But this was the lie he wanted me to believe. A twist of logic that seemed so obvious and so natural, but when I looked at it more closely, it fell apart. So Husserl was privy to Philippe's plan, and Philippe knew that Husserl knew. But that didn't tell me who was ultimately playing whom. Husserl had as much opportunity-if not more-than any of the Architects. If he could read the future, then I would have been disappointed if he hadn't been able to anticipate what was coming. It would be easy to claim ownership of the plan now as I was the only one who could readily contradict him. Control didn't mean compliance or agreement. It simply meant knowledge.

Those who understand the big picture get to fine-tune the small details. One of the truisms of the Watchers. If you Know, you can act. If Husserl Knew, then why couldn't this all be an act? A misdirection for my benefit?

Which circled us back to the basic question: Why?

I put my hands flat against the floor, and the Chorus remarked on the rhythm of ley energy storming beneath me. Like the vibrations from the DJ's record, back at Batofar. A subsonic vibration, a confusion of echoes. In my own head, the same sort of mixture-too many histories, too many divergent desires. It became difficult to parse the "why?" out of the noise.

"Why did you call me when I was at the Archives?"

Stalling. Trying to think. Trying to put more of the pieces together.

"I've already told you."

"I don't believe it was just to tell me that I was the axis around which all of this turned. I would have figured that out eventually. You forced the issue, and you revealed yourself. I didn't know your involvement prior to that call. Why did you give away that advantage?"

"It confuses you, doesn't it? That we might not be enemies. That we might be working toward the same goal."

"What goal? Coronation?"

"It is the inevitable outcome of this course. A new Hierarch will be Crowned."

"And you think I should be showing more enthusiasm about giving you that opportunity."

"I know you will."

I shifted my weight forward and Husserl didn't seem bothered by the shift in my position. I considered the distance between us, and the obstacles: Antoine, Henri, the blood, Charles. .

"Where's Marielle?" I realized.

He smiled, a motion made all the more sinister by the fact that no lines developed on his face. He really did have the skin of an infant. "That's a better question."

I repeated it.

Husserl inhaled deeply, like a hound scenting the approach of rain. "I won't try to convince you that she came willingly, because you won't believe me, so I will say that she is in my care, and will remain so until Coronation. At which time, I will put a knife into her chest and cut her heart out."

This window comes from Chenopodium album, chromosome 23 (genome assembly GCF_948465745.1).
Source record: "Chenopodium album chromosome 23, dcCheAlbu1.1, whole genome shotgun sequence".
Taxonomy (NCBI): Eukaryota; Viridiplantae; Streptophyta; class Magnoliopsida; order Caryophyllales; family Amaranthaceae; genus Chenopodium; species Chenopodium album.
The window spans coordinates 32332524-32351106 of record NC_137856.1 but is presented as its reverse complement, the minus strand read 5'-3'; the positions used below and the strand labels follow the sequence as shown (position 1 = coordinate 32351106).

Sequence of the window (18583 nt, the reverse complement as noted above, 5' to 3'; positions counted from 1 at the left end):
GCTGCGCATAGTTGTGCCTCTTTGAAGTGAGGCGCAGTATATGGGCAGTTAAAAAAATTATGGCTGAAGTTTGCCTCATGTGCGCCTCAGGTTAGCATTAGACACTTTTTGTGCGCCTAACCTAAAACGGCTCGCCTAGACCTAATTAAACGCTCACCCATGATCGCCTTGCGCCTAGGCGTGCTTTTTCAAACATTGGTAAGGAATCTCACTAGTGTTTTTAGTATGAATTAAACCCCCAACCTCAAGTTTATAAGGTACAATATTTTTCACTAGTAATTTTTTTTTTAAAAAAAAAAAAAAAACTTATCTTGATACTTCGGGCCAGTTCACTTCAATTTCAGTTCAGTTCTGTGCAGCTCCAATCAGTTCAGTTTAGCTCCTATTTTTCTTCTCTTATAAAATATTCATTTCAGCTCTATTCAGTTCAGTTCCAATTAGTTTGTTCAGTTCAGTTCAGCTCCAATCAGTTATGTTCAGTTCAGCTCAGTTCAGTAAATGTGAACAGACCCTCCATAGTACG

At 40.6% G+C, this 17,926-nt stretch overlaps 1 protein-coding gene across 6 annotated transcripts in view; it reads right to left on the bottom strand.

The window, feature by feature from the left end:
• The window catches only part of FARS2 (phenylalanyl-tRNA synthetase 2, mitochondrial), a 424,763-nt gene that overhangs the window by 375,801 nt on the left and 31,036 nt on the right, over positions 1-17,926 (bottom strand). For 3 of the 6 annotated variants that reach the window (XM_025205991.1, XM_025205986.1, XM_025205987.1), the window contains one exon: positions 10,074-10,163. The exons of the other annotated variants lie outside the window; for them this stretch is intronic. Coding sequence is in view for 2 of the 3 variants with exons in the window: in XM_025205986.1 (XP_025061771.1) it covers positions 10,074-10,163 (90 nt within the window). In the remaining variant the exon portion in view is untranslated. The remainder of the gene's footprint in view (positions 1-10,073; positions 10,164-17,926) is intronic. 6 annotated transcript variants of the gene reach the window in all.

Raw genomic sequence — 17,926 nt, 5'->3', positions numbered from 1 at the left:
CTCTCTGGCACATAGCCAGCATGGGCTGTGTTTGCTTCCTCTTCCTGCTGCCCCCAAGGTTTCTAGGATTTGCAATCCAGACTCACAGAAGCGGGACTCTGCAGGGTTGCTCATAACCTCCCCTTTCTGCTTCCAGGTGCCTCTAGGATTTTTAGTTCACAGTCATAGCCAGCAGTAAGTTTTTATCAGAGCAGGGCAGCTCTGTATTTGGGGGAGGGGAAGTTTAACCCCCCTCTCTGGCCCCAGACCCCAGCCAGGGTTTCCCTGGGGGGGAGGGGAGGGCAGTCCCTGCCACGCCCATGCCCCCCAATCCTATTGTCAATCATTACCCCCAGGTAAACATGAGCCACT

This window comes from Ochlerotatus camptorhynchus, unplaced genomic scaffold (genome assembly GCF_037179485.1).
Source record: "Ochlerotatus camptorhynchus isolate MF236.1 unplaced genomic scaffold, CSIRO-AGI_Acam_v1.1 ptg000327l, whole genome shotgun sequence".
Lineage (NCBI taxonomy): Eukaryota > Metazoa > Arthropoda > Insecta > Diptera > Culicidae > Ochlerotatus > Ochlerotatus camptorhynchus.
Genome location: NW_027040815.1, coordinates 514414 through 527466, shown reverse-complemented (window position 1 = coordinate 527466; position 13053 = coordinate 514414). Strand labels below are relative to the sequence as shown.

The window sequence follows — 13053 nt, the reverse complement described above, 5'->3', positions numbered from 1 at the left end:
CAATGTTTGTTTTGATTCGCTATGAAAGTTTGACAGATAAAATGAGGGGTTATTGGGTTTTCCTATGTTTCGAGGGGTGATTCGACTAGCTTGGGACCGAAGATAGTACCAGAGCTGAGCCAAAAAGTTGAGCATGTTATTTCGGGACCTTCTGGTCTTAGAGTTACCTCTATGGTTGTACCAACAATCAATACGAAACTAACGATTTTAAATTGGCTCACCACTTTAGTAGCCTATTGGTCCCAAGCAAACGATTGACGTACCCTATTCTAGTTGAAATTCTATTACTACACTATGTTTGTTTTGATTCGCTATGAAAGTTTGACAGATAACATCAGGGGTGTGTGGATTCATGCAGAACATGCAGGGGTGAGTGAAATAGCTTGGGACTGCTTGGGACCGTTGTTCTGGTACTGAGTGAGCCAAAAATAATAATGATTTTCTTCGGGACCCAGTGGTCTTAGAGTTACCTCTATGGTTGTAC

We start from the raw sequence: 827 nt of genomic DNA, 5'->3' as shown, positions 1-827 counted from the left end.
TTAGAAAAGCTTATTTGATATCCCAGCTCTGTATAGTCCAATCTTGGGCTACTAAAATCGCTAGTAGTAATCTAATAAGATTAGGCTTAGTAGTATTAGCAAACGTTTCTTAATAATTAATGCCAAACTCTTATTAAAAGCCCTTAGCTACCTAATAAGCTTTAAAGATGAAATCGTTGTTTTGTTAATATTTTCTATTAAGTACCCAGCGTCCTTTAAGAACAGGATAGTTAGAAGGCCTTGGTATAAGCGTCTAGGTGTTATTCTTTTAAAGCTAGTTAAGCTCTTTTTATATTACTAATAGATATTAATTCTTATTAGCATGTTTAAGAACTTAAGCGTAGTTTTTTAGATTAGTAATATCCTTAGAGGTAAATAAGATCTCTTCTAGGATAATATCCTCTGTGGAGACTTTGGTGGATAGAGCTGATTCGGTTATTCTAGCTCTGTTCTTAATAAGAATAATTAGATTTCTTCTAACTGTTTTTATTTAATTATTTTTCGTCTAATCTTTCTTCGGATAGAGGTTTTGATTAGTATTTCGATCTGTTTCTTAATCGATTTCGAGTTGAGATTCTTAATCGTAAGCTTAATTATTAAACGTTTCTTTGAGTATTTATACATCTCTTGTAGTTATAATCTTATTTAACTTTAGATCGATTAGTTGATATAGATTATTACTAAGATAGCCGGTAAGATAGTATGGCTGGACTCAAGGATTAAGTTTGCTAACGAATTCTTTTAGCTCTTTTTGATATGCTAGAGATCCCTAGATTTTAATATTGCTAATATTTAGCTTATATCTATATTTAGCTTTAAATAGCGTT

Her heart.

On the floor beside me, the tarot card twitched, the wet smear of ink and blood solidifying into a concrete picture. Hearing some echo in Husserl's words, I listened to the Chorus for a moment as I watched the picture on the card become clear. A woman holding up a cup, and rising out of the frame, only his crossed feet and the wide pole upon which he was crucified visible, was the Martyr. It was identical to the watercolor I had seen at the Chapel of Glass, though a close-up detail. The crucified man's flaming heart wasn't visible. But the cup was.

Philippe's spirit giving me a nudge, trying to bridge a gap and make a connection. Drink from this vessel. The Ace of Cups; I had drawn it on the chart of the Architects, an unconscious doodle while Vivienne had been mesmerizing me. Words and tongues; tell me what ails you? Earlier, at Batofar, I had sipped from a cup Marielle had given me containing a concoction that had driven out the poison in my system. But was that all it had done? Had it created some other connection?

Her hips moving, inviting me to try again. In the alcove on Batofar, the physical connection. I had been caught up in the moment, in the sensation of being alive and whole again, and I hadn't been paying close enough attention. Keys and locks. Opening doors and crossing thresholds; connections made across disparate spaces. Marielle hadn't been fucking me. She had been trying to extract something from me during the sex. She had tried to break open some mystery hidden within my heart. What I say and what I mean are never the same.

What had she tried to take?

"You won't harm her," I said.

His smile remained. "You are guessing, calling my bluff."

"No, I know you're lying."

"And how do you know that?"

"Because if you wanted to kill her, you'd have done so already."

He nodded. "Yes, in much the same way I would have cut your throat while you were busy dreaming that petty little dream of yours if that is what I had wanted."

"Yes."

"Very good. You are learning to think." He leaned on his cane, the light flashing on his glasses. "If I haven't killed you, then I must want something."

"I'm guessing you do. Why don't you tell me?"

"The Spear, M. Markham. It and the Holy Grail are required for the Coronation ceremony."